Once you start adjusting the mixture at idle, the idle speed will start going all over. Now you have to go back and tweak the idle speed again using the flowmeter and the throttle stop screws. Everything affects everything else, so this process can take an hour or so. When the carbs are synched, a 308 will idle perfectly, like a purring cat.

Turn the engine off and push the gas pedal to the floor several times to be sure that the throttle doesn't stick open and it returns to the throttle stop each time. Put the airbox back on, start it back up, and take it for a drive. Your car should be idling at about 900 RPM with all the flows the same and it should run smoothly to redline. It should run a lot better if the car was out of whack.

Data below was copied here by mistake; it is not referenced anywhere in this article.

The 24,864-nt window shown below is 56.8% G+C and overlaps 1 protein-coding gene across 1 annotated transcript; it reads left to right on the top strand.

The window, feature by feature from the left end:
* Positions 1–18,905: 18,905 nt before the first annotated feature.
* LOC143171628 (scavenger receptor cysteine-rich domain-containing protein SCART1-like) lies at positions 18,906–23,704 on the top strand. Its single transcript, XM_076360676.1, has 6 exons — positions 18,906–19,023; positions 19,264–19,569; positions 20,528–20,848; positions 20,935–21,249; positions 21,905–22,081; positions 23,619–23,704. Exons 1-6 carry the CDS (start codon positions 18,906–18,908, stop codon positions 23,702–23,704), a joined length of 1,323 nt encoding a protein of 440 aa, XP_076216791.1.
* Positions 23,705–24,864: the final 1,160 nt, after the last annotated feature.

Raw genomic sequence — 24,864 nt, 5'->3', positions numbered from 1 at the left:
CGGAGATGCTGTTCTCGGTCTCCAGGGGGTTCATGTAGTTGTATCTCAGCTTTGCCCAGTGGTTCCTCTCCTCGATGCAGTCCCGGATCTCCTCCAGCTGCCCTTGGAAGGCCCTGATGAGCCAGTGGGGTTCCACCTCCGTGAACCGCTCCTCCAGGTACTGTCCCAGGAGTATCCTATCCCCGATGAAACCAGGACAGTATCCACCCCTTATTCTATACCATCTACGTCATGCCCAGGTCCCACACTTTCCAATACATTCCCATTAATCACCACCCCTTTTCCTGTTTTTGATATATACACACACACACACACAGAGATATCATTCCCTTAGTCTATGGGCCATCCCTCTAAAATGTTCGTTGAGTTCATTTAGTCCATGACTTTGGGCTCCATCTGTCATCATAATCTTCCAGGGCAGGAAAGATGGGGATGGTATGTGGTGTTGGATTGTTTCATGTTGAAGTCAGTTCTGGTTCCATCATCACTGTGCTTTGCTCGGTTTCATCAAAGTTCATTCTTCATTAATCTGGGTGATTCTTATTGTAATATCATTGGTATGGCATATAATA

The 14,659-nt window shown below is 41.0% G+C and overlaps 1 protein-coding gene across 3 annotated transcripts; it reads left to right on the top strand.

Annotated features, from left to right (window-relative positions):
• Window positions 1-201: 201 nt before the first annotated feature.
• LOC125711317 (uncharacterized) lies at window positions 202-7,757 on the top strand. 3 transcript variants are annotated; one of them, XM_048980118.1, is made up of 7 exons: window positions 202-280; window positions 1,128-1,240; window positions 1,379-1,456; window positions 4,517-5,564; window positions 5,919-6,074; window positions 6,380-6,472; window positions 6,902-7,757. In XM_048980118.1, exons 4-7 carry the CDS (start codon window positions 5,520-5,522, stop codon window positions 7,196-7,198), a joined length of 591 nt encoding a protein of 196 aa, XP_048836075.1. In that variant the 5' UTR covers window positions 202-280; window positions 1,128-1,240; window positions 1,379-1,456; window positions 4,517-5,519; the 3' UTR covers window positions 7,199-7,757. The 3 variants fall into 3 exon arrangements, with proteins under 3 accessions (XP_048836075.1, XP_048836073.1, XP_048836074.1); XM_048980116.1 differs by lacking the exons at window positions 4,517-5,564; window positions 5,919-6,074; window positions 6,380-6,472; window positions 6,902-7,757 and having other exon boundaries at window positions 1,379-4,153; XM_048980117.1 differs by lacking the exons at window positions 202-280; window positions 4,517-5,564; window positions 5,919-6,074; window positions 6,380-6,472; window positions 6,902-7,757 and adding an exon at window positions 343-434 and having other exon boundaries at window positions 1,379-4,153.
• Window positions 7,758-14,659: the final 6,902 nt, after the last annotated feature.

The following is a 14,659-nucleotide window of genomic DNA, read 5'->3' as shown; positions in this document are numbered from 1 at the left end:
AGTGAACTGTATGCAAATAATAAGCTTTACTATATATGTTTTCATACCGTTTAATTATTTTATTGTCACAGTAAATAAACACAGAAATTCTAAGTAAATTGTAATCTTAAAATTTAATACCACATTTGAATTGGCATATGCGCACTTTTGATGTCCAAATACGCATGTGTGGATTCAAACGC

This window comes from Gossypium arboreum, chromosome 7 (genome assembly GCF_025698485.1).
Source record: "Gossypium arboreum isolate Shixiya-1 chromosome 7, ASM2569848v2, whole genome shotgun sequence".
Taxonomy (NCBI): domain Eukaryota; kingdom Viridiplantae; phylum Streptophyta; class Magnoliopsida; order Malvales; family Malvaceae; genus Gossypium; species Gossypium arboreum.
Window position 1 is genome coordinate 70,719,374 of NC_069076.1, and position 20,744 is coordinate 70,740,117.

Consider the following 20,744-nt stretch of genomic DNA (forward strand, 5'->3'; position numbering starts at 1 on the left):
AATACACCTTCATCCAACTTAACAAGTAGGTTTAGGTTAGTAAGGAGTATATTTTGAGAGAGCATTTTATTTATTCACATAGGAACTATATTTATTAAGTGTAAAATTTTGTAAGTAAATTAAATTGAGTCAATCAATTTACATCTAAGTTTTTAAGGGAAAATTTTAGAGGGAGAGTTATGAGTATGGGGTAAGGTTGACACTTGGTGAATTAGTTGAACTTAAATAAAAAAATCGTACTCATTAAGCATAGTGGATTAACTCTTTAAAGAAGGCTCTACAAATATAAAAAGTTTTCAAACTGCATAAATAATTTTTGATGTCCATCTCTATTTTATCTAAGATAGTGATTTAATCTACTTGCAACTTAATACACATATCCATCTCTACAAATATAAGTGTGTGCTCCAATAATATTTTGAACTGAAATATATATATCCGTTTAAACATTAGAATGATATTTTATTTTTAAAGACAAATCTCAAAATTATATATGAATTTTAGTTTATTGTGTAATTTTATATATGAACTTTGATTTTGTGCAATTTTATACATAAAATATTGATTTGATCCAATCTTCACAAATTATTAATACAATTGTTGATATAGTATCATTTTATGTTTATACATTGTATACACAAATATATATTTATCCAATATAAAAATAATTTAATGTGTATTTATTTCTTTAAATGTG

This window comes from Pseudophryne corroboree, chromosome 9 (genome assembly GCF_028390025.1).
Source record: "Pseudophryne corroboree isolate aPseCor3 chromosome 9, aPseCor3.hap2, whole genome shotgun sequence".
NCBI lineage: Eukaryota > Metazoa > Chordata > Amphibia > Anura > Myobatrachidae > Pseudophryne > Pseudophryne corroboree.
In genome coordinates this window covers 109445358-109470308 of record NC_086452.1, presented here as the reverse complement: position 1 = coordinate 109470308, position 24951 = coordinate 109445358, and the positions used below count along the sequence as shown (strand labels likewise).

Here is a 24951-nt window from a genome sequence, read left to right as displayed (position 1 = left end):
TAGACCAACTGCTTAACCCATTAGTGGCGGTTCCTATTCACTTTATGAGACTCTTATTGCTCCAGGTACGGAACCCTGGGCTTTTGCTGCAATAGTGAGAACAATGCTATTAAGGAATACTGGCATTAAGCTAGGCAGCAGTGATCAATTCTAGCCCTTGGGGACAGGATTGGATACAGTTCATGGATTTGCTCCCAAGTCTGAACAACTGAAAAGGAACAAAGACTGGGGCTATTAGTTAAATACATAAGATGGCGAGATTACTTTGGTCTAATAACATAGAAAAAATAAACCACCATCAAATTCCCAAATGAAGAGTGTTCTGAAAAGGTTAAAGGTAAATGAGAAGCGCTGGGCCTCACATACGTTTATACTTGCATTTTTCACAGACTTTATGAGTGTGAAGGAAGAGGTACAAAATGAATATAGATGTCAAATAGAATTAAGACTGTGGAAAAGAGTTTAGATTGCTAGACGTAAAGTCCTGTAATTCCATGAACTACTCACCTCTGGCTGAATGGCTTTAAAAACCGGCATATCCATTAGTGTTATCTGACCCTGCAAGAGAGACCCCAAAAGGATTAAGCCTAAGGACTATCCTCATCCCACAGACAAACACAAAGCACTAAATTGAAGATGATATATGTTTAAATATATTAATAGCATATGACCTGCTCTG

Contrary to popular belief, the idle jets in these Webers do more than provide the fuel at idle. The idle jets feed the idle orifice as well as the progression holes. These progression holes are tiny orifices that get uncovered by the butterfly valve as it opens. They "progressively" provide more fuel during that very "touchy" phase between the closed (idling) throttle and the point where the main jets take over. During around town driving, where your foot is on and off the throttle, most of the fuel is being supplied by the progression holes, via the idle jets, not the main jets. Opinions vary on this, but most people agree that the main jets don't start to make a significant contribution to power until between 3000-4000 RPM. What does this mean? It means that the idle jets make a big difference in how your car runs. The idle mixture screws only adjust how much fuel reaches the first progression hole ("idle orifice") which meters fuel for idling only. As you are driving around town, the idle jets provide most of the fuel to keep your engine running, and it is not adjustable with the idle mixture screws. What I'm telling you is that if your car runs well at high RPM but not as well at low RPM, the idle jets need to be looked at. They could be clogged, or too small. The late model carb 308 series (1978 and later) were fitted with small idle jets to make them run lean to pass emissions. They often pop and misfire at low RPM. Many people think that by opening up the idle mixture screws they can richen up the mixture, but it only affects the first progression hole, and rarely helps the performance of the car in actual driving. Going up a size (for example from a .50 to a .55 or from a .55 to a .60) idle jet often works wonders. It made my car run like a whole different car for $25 in new jets. I have also heard something from more than one carb expert about modern fuels needing bigger jets than '70's gasoline and that even early carb 308's often benefit from a slightly richer jetting. My car is a '77 and I went from .55 (stock) to .60 jets and it completely cured the popping and misfiring instantly. My car also prefers 1.40 Main jets to the stock 1.35s.